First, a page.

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The Enchantress of Florence by Salman…
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The Enchantress of Florence (2008)

by Salman Rushdie

Other authors: See the other authors section.

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2,6571232,250 (3.6)192
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» See also 192 mentions

English (120)  German (2)  French (1)  Dutch (1)  All (1)  All (125)
Showing 1-5 of 120 (next | show all)
Heady mixture of history and fantasy--a tale of two 16th century cities: [Sikri in the Mughal Empire of the emperor Akbar, and Florence], three Florentine friends, a mysterious Mughal princess, Lady Dark Eyes, who becomes the "Enchantress of Florence". For much of the novel the story was confusing, until about halfway through, where all fell into place; the last half was much better than the first. Many other historical characters float through the story, such as the admiral Andria Doria. Interesting concept of melding the two histories. ( )
  janerawoof | May 17, 2017 |


Lushly written, deep and profound.

Not for those looking for an easy read or easy answers. A book that invites and rewards analysis and contemplation. ( )
  JackMassa | Nov 23, 2016 |
This is just a bit too much. It goes around too much without it ever becoming clear what the point is. The women are too beautiful. The men too good at whatever it is they do.

Oh, yes. Lorenzo II dies a few decades before tomatoes first came to Italy, so they would not have decorated the tables at his feast. This makes me distrust all the historical details. ( )
  MarthaJeanne | Oct 17, 2016 |
By the first chapter you feel the strong hand of a master writer. The prose and mental journeys are well worth the purchase. But, a good editor would have reigned in Rushdie's wordiness. And I so wanted to give this five stars. ( )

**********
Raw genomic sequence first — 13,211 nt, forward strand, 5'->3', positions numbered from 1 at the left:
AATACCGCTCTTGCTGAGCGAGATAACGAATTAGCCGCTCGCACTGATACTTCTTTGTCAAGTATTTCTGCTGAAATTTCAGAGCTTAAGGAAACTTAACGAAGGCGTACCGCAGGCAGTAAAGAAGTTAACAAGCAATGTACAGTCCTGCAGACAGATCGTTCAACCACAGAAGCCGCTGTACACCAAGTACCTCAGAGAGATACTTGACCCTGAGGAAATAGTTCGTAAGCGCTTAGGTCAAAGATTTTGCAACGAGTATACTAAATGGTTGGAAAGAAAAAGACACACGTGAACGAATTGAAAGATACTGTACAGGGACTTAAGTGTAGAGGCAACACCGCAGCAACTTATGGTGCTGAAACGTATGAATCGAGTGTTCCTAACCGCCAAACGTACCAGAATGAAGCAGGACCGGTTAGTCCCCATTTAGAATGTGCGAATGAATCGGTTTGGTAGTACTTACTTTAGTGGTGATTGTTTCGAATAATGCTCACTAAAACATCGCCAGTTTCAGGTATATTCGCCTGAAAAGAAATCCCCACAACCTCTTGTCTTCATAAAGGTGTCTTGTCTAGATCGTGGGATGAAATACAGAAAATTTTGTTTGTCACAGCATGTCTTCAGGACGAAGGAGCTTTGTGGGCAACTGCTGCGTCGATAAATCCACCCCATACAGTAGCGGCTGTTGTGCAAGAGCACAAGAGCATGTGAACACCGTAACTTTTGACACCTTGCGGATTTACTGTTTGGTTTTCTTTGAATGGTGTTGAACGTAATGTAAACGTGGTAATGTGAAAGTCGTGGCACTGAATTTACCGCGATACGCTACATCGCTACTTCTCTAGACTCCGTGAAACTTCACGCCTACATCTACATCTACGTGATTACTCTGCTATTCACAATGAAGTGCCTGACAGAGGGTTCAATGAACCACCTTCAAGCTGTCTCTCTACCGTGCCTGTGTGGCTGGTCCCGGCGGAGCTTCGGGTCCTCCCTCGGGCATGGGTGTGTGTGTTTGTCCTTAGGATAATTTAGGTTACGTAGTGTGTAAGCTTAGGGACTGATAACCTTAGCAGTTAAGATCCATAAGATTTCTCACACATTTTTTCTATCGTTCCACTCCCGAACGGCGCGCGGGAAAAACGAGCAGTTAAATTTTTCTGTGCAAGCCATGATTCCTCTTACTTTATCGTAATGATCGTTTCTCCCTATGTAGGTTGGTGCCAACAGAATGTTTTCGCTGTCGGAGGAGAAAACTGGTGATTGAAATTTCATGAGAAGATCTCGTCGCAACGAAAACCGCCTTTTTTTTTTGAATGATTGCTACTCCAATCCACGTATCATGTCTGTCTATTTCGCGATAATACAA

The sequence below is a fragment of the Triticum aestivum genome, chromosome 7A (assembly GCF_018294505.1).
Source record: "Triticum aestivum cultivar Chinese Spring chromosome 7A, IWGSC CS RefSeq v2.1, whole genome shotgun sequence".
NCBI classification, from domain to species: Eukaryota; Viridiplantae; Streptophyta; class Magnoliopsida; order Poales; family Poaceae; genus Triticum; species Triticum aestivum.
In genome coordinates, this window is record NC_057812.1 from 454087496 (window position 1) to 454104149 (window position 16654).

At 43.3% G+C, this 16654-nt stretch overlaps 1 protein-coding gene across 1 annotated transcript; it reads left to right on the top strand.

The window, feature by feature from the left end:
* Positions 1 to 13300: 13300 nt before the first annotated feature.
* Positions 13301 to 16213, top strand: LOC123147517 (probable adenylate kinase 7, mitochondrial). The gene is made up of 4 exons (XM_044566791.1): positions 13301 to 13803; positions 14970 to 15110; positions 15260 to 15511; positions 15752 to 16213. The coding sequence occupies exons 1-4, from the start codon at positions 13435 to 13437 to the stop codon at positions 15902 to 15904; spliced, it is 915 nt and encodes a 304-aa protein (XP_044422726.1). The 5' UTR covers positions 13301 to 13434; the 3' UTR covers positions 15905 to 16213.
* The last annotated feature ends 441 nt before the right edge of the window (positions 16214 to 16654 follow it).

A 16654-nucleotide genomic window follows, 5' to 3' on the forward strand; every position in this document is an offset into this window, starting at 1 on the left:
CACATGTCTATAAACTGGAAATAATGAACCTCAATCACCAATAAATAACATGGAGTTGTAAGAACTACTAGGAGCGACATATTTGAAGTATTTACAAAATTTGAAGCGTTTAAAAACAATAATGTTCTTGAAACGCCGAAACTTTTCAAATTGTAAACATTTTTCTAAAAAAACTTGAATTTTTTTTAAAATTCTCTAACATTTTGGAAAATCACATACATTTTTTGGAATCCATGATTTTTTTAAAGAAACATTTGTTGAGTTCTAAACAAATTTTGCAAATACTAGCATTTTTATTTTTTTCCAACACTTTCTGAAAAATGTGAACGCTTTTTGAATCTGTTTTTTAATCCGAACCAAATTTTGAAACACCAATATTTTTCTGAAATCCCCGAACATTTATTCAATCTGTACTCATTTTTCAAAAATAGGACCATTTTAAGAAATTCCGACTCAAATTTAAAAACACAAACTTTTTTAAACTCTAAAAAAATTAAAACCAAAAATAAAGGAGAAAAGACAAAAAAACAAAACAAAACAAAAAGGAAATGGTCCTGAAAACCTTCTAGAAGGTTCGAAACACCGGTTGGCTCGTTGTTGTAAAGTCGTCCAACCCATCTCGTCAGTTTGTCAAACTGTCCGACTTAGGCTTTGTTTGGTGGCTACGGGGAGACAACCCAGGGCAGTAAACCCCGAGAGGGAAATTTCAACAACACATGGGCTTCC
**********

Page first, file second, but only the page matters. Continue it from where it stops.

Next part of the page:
zoegreenfeld | Sep 20, 2016 |
The Enchantress of Florence is the story of a mysterious woman, a great beauty believed to possess the powers of enchantment and sorcery, attempting to command her own destiny in a man’s world. It is the story of two cities at the height of their powers–the hedonistic Mughal capital, in which the brilliant emperor Akbar the Great wrestles daily with questions of belief, desire, and the treachery of his sons, and the equally sensual city of Florence during the High Renaissance, where Niccolò Machiavelli takes a starring role as he learns, the hard way, about the true brutality of power. Profoundly moving and completely absorbing, The Enchantress of Florence is a dazzling book full of wonders by one of the world’s most important living writers. ( )
  camtb | Sep 5, 2016 |
Showing 1-5 of 120 (next | show all)
“The Enchantress of Florence” is so pious — especially in its impiety — so pleased with itself and so besotted with the sound of its own voice that even the tritest fancies get a free pass.
 
Salman Rushdie’s new novel, “The Enchantress of Florence,” reads less like a novel by the author of such magical works as “Midnight’s Children” and “The Moor’s Last Sigh” than a weary, predictable parody of something by John Barth.
 
The essential compatibility of the realistic and the fantastic imagination may explain the success of Rushdie's sumptuous, impetuous mixture of history with fable. But in the end, of course, it is the hand of the master artist, past all explanation, that gives this book its glamour and power, its humour and shock, its verve, its glory. It is a wonderful tale, full of follies and enchantments.